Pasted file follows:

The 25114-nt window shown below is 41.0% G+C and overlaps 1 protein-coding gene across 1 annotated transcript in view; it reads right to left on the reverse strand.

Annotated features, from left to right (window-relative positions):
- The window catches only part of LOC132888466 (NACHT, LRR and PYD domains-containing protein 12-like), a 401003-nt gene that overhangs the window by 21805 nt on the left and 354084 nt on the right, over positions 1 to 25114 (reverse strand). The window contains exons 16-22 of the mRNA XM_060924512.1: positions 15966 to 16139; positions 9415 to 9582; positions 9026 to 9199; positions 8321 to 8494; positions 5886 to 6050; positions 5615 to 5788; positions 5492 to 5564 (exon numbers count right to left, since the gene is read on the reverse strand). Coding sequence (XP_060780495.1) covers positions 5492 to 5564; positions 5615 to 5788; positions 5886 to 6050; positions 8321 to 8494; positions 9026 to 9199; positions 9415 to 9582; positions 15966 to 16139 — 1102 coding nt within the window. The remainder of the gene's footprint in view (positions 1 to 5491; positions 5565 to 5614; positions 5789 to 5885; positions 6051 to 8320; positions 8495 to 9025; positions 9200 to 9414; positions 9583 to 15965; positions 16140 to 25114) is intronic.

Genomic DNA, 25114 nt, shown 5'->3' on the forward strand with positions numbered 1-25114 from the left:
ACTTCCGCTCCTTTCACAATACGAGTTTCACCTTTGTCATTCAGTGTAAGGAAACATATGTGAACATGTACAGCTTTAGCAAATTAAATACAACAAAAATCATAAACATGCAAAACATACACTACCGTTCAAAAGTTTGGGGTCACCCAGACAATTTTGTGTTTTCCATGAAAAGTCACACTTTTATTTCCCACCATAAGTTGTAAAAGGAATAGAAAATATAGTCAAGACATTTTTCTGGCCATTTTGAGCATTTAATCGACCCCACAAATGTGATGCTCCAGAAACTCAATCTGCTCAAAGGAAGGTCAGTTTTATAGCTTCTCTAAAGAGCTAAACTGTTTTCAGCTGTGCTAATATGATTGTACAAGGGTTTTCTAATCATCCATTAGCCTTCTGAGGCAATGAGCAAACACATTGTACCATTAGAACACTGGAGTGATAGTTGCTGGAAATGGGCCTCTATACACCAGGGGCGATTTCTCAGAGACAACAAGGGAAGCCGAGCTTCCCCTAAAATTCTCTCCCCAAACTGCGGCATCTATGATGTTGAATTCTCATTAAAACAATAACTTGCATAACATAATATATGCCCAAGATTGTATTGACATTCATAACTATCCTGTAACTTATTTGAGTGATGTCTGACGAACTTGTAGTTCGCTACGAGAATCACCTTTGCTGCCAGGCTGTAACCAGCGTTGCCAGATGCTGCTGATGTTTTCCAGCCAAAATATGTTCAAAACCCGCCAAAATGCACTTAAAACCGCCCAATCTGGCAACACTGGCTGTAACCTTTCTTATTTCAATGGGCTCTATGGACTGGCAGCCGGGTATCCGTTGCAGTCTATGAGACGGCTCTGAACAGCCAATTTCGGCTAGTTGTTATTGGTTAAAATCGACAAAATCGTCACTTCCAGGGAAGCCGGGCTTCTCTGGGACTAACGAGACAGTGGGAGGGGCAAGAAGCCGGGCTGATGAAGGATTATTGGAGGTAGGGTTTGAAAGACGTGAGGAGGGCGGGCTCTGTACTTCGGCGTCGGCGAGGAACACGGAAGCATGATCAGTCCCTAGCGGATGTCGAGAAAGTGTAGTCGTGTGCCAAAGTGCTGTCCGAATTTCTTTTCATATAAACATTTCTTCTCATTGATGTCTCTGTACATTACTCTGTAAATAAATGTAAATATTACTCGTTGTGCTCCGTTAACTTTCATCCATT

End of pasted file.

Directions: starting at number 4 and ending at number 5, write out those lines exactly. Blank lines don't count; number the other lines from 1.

Genomic DNA, 25114 nt, shown 5'->3' on the forward strand with positions numbered 1-25114 from the left:
ACTTCCGCTCCTTTCACAATACGAGTTTCACCTTTGTCATTCAGTGTAAGGAAACATATGTGAACATGTACAGCTTTAGCAAATTAAATACAACAAAAATCATAAACATGCAAAACATACACTACCGTTCAAAAGTTTGGGGTCACCCAGACAATTTTGTGTTTTCCATGAAAAGTCACACTTTTATTTCCCACCATAAGTTGTAAAAGGAATAGAAAATATAGTCAAGACATTTTTCTGGCCATTTTGAGCATTTAATCGACCCCACAAATGTGATGCTCCAGAAACTCAATCTGCTCAAAGGAAGGTCAGTTTTATAGCTTCTCTAAAGAGCTAAACTGTTTTCAGCTGTGCTAATATGATTGTACAAGGGTTTTCTAATCATCCATTAGCCTTCTGAGGCAATGAGCAAACACATTGTACCATTAGAACACTGGAGTGATAGTTGCTGGAAATGGGCCTCTATACACCAGGGGCGATTTCTCAGAGACAACAAGGGAAGCCGAGCTTCCCCTAAAATTCTCTCCCCAAACTGCGGCATCTATGATGTTGAATTCTCATTAAAACAATAACTTGCATAACATAATATATGCCCAAGATTGTATTGACATTCATAACTATCCTGTAACTTATTTGAGTGATGTCTGACGAACTTGTAGTTCGCTACGAGAATCACCTTTGCTGCCAGGCTGTAACCAGCGTTGCCAGATGCTGCTGATGTTTTCCAGCCAAAATATGTTCAAAACCCGCCAAAATGCACTTAAAACCGCCCAATCTGGCAACACTGGCTGTAACCTTTCTTATTTCAATGGGCTCTATGGACTGGCAGCCGGGTATCCGTTGCAGTCTATGAGACGGCTCTGAACAGCCAATTTCGGCTAGTTGTTATTGGTTAAAATCGACAAAATCGTCACTTCCAGGGAAGCCGGGCTTCTCTGGGACTAACGAGACAGTGGGAGGGGCAAGAAGCCGGGCTGATGAAGGATTATTGGAGGTAGGGTTTGAAAGACGTGAGGAGGGCGGGCTCTGTACTTCGGCGTCGGCGAGGAACACGGAAGCATGATCAGTCCCTAGCGGATGTCGAGAAAGTGTAGTCGTGTGCCAAAGTGCTGTCCGAATTTCTTTTCATATAAACATTTCTTCTCATTGATGTCTCTGTACATTACTCTGTAAATAAATGTAAATATTACTCGTTGTGCTCCGTTAACTTTCATCCATT